CVS Health and Aetna have received a preliminary go-ahead from the Department of Justice to complete their $69 billion merger, which was announced at the beginning of the year.
The deal, which brings together one of the nation’s largest pharmacy retailers and pharmacy benefits managers with a major health insurance provider, was anticipated to receive approval after Aetna agreed to offload its Medicare Part D prescription drug plan last month. The Justice Department also relayed that it is requiring Aetna to divest that business in an announcement Wednesday.
“Today’s settlement resolves competition concerns posed by this transaction and preserves competition in the sale of Medicare Part D prescription drug plans for individuals,” Assistant Attorney General Makan Delrahim of the Justice Department’s Antitrust Division said in a statement. “The divestitures required here allow for the creation of an integrated pharmacy and health benefits company that has the potential to generate benefits by improving the quality and lowering the costs of the healthcare services that American consumers can obtain.”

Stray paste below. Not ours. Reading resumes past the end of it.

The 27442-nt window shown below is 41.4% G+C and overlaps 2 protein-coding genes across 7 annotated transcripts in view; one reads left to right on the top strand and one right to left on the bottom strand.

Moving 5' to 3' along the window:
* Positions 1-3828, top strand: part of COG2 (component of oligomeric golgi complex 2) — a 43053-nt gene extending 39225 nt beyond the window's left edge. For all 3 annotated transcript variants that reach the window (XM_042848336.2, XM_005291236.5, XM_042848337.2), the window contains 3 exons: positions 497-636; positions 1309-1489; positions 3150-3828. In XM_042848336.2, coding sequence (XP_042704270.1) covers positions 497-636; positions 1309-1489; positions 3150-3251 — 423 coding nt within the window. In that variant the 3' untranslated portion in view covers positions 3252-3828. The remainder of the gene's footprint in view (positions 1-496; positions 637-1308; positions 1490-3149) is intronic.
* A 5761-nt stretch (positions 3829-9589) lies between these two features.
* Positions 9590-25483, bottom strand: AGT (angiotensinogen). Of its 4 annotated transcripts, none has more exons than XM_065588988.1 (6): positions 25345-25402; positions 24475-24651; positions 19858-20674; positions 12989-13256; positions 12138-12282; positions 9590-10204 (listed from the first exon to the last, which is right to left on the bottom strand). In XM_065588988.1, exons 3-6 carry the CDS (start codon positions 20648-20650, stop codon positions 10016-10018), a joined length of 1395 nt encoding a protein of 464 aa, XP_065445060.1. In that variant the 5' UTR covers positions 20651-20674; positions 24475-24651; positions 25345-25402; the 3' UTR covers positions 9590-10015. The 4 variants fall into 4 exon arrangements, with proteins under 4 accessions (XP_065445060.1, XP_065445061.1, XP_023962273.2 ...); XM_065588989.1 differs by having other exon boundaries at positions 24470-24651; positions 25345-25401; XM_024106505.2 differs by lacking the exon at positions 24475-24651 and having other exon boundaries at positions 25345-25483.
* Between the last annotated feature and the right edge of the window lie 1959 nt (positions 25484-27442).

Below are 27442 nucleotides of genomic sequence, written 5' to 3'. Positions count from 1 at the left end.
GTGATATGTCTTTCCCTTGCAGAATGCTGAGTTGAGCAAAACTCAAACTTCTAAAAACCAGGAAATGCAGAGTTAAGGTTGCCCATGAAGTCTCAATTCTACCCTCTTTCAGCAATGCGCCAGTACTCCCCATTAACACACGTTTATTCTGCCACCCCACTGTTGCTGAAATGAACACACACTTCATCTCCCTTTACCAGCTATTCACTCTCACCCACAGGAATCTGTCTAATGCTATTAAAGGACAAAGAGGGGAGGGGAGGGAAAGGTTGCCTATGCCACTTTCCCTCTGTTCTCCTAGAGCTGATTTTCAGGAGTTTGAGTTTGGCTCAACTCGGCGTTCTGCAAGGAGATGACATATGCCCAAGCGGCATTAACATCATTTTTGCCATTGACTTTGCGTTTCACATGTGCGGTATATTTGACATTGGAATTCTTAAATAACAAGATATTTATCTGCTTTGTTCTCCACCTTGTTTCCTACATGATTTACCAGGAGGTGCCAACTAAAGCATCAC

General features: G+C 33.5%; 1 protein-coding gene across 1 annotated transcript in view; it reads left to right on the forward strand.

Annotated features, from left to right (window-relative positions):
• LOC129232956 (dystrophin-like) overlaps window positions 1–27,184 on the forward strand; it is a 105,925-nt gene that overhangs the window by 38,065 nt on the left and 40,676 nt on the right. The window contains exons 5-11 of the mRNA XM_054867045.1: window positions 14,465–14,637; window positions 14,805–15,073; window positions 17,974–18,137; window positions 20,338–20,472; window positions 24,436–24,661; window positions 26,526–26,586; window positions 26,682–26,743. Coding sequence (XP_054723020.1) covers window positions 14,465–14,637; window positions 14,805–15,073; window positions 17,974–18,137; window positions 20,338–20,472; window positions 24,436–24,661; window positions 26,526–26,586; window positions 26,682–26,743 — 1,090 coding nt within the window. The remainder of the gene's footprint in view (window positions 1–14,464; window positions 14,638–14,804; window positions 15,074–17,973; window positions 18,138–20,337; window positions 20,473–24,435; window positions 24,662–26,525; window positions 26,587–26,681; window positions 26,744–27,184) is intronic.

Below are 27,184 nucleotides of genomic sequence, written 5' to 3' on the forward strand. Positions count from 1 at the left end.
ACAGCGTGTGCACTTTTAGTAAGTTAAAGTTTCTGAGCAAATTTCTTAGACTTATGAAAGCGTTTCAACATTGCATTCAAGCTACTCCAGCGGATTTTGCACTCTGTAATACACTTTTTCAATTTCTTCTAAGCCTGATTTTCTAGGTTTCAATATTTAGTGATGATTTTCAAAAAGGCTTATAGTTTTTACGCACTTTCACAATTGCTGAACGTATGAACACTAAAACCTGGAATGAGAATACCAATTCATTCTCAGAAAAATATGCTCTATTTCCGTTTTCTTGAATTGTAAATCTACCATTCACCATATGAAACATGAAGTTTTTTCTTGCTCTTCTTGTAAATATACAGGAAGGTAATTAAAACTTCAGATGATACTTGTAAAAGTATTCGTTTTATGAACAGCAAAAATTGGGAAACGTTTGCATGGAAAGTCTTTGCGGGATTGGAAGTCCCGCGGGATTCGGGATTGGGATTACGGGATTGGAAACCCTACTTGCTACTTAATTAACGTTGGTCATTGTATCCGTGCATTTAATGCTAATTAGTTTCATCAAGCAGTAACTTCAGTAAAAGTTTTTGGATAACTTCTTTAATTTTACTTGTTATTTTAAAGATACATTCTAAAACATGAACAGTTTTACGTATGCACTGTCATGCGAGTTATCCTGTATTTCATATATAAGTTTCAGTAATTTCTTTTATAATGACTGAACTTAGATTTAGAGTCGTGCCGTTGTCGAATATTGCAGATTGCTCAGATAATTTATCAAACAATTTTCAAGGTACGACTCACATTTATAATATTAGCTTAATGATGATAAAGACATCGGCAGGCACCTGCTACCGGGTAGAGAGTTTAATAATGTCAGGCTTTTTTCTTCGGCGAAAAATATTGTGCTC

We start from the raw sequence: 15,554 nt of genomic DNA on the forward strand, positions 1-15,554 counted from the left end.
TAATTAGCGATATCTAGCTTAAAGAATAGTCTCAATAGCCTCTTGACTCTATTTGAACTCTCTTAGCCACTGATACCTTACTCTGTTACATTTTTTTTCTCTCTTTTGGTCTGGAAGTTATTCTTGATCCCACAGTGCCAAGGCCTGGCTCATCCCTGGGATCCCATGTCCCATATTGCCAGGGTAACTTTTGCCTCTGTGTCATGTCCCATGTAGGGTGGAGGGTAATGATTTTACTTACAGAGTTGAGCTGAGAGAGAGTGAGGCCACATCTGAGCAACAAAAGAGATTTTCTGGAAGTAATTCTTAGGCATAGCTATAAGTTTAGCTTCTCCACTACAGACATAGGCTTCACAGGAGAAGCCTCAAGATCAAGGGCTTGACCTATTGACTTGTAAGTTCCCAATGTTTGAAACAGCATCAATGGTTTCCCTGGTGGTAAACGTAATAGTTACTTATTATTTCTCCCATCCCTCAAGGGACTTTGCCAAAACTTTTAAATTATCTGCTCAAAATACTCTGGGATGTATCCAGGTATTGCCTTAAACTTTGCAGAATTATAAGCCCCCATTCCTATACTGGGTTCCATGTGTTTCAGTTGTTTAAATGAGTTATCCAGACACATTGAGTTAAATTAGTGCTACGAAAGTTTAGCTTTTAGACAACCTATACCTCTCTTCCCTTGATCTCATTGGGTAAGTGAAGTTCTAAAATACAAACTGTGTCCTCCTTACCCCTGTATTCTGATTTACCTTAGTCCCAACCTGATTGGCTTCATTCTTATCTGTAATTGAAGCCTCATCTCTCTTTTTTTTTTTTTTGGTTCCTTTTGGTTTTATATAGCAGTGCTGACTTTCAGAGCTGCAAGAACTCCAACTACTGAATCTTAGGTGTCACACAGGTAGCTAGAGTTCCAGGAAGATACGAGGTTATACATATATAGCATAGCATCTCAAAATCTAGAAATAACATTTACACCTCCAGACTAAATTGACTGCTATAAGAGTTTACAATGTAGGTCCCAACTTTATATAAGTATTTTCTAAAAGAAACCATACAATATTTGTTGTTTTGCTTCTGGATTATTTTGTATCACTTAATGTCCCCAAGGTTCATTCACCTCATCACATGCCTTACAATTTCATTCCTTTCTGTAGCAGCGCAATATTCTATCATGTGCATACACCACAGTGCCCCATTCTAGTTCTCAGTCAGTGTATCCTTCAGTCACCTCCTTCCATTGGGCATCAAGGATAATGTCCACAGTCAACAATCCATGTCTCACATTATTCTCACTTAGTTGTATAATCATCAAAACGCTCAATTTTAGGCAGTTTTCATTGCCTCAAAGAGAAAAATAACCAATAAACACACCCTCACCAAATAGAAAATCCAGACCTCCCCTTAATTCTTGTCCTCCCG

Aetna is selling the Part D business to WellCare Health Plans. The DOJ and five state attorneys general filed a lawsuit to enjoin the proposed transaction until the divestment settlement is achieved. If that is approved by the court, the deal would be cleared by the DOJ’s antitrust division and resolve its “competitive concerns.”
The two companies represent 6.8 million members through their respective Medicare Part D prescription drug plans, making them “significant competitors” in the space, according to the DOJ. Without Aetna’s divestment, the combined entity of CVS-Aetna would cause “anticompetitive effects,” such as higher prices, inferior customer service and less innovation, the DOJ alleged in its complaint.